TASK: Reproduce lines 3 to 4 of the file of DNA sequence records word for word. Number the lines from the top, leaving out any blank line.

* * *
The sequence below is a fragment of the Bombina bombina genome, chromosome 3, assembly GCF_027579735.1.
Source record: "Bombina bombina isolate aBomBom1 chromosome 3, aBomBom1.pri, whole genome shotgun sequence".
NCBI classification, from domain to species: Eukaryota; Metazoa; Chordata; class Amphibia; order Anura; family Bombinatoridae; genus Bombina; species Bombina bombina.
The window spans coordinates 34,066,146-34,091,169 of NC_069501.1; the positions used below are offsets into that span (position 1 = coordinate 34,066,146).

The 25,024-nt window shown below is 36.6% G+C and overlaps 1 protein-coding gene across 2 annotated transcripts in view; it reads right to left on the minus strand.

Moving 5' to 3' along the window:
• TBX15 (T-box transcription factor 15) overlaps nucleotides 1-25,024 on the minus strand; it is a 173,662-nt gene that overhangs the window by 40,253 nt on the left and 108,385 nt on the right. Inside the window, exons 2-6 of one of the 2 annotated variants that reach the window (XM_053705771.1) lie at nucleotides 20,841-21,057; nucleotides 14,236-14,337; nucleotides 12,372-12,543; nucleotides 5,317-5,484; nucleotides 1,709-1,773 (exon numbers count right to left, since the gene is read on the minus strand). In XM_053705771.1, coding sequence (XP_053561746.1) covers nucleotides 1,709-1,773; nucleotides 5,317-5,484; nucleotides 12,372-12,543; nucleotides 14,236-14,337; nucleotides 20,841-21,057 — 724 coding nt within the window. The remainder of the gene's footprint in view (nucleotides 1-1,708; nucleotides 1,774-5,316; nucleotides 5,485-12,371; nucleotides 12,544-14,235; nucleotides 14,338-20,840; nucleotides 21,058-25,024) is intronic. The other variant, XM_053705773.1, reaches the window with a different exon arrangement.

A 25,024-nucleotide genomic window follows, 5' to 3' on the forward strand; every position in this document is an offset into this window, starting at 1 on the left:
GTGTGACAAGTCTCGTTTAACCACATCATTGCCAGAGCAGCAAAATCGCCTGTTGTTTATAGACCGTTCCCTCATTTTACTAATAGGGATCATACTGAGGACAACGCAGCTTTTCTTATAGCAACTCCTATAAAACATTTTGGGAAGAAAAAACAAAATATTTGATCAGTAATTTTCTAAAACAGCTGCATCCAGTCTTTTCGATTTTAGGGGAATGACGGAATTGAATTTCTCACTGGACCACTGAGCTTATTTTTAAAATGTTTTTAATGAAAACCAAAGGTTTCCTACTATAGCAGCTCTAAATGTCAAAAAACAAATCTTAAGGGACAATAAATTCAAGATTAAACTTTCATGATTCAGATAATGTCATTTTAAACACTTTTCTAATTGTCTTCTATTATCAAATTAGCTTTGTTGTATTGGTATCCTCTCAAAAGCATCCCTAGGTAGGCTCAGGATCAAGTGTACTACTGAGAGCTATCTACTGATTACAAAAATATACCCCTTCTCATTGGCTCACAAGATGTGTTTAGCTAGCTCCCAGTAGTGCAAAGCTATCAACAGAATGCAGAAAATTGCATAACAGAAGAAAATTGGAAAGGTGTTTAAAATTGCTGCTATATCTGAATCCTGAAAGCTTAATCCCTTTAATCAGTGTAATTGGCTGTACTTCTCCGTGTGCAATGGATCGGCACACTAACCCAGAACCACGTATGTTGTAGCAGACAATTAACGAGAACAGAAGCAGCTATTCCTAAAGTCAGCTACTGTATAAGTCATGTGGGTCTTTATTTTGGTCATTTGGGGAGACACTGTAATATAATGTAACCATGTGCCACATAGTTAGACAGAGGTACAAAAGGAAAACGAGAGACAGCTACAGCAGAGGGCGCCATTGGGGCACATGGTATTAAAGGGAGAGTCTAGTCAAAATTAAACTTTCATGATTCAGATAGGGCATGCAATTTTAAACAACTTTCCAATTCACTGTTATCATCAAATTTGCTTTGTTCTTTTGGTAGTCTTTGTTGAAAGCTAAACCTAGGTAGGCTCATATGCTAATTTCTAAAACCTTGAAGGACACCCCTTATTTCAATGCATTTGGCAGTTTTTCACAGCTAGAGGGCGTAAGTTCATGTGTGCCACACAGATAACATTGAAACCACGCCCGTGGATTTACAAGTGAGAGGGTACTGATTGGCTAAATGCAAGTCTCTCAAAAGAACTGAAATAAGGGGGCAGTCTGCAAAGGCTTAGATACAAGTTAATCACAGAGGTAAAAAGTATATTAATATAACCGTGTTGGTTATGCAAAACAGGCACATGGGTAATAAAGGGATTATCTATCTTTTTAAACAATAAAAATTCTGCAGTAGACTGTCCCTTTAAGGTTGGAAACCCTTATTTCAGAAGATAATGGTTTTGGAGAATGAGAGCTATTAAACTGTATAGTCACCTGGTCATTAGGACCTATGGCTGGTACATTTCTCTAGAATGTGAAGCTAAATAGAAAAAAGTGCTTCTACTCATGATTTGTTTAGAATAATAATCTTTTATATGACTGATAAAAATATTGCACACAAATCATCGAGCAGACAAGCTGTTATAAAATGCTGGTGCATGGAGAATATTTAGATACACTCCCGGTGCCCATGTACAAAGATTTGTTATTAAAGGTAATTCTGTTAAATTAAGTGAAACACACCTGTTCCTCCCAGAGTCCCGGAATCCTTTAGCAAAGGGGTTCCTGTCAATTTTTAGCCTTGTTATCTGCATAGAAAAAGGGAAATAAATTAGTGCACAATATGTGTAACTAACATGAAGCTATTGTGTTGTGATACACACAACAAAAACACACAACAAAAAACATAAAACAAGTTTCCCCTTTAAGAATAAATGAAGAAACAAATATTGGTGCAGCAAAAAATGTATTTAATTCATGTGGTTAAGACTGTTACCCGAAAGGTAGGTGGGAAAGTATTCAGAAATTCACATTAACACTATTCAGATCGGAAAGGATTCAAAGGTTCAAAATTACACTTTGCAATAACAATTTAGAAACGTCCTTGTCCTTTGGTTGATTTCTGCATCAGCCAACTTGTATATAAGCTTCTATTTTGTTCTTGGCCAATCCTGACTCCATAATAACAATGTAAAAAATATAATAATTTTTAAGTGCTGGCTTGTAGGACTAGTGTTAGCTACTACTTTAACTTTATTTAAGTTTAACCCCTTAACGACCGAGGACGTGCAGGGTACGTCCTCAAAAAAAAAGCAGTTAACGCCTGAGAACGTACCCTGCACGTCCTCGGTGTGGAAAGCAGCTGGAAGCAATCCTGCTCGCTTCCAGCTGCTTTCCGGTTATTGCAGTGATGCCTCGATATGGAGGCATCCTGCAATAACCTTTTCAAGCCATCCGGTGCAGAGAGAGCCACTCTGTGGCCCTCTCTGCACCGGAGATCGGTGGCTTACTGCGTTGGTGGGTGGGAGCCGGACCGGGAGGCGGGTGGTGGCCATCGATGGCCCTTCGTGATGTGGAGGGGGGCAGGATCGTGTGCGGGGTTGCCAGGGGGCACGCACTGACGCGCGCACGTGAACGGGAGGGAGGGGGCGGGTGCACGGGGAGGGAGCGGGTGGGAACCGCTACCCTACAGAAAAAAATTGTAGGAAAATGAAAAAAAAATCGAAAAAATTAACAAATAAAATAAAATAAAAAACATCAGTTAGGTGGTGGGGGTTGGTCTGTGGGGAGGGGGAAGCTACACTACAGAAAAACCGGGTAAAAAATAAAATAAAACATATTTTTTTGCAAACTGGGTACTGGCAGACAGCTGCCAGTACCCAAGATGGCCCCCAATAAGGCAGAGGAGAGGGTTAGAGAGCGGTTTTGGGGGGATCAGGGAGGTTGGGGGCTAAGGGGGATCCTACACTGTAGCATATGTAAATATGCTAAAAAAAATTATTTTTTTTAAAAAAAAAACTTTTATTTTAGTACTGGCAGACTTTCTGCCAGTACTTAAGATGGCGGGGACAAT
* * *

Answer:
NCBI classification, from domain to species: Eukaryota; Metazoa; Chordata; class Amphibia; order Anura; family Bombinatoridae; genus Bombina; species Bombina bombina.
The window spans coordinates 34,066,146-34,091,169 of NC_069501.1; the positions used below are offsets into that span (position 1 = coordinate 34,066,146).